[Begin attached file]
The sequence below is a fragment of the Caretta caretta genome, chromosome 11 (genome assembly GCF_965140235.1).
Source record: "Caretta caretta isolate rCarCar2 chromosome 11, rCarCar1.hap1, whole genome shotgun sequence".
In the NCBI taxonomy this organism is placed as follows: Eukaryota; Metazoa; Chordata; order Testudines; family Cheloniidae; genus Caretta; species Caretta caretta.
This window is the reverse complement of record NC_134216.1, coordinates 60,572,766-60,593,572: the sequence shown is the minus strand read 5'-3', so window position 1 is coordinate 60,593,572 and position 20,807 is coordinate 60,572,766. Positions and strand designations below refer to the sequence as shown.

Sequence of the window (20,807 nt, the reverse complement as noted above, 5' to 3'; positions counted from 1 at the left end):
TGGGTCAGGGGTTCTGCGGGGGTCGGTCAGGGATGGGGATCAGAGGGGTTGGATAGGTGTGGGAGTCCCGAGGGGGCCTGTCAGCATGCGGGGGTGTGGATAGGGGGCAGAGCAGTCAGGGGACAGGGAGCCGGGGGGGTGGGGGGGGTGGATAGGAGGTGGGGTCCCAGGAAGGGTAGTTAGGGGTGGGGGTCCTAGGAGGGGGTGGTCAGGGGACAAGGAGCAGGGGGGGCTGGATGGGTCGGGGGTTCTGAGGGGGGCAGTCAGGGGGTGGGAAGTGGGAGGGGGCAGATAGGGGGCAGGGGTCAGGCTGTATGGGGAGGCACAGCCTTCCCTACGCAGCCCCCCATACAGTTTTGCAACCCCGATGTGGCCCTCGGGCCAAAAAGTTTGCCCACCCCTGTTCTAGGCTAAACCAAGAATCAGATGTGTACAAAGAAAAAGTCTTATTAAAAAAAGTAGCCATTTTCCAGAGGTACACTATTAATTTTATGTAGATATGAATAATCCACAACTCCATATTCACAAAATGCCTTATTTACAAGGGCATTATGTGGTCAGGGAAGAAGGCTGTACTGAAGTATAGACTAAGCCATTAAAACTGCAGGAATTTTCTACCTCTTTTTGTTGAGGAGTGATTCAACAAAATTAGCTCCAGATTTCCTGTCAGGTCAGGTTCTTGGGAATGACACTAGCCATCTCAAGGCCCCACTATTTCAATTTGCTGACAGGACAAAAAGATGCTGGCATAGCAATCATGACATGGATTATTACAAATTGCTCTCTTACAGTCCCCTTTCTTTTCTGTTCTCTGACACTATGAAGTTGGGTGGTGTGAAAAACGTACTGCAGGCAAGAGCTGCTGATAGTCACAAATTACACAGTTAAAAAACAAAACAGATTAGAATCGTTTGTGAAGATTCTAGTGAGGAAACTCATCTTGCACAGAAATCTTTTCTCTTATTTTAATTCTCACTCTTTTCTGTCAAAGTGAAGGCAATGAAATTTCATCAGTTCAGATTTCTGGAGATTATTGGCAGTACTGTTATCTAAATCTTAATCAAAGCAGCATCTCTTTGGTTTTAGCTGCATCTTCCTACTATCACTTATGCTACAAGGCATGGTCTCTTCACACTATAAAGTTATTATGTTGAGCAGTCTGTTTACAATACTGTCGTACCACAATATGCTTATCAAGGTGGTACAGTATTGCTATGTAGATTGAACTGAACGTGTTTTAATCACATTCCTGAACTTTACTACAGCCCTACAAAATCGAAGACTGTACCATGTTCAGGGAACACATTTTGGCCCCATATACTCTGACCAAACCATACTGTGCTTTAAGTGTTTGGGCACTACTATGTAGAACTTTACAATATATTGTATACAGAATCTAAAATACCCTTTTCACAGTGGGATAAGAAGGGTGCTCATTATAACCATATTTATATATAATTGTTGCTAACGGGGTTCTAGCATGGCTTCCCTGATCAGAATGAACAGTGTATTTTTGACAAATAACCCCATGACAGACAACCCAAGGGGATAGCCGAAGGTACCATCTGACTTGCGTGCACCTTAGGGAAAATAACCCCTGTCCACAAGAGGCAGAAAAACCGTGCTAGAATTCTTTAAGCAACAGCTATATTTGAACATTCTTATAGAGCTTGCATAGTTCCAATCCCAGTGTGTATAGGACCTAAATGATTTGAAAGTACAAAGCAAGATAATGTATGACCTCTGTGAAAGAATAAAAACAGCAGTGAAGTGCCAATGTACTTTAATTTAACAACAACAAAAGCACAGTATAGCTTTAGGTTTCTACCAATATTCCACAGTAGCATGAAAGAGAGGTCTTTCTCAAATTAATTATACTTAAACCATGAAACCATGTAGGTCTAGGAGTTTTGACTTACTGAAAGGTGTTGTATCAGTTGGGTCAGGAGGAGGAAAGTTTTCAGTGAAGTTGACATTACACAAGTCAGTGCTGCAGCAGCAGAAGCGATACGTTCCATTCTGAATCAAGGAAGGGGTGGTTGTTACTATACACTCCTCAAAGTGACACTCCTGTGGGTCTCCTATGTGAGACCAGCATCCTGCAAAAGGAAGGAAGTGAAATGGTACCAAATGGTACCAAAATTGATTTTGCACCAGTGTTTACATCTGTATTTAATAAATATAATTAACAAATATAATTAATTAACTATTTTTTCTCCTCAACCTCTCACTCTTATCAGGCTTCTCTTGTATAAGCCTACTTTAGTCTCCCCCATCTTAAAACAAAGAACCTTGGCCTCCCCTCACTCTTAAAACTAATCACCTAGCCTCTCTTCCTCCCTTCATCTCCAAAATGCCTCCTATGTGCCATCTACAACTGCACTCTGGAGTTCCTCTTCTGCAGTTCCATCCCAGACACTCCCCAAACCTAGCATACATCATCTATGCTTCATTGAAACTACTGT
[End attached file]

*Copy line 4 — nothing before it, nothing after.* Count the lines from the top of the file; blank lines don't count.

This window is the reverse complement of record NC_134216.1, coordinates 60,572,766-60,593,572: the sequence shown is the minus strand read 5'-3', so window position 1 is coordinate 60,593,572 and position 20,807 is coordinate 60,572,766. Positions and strand designations below refer to the sequence as shown.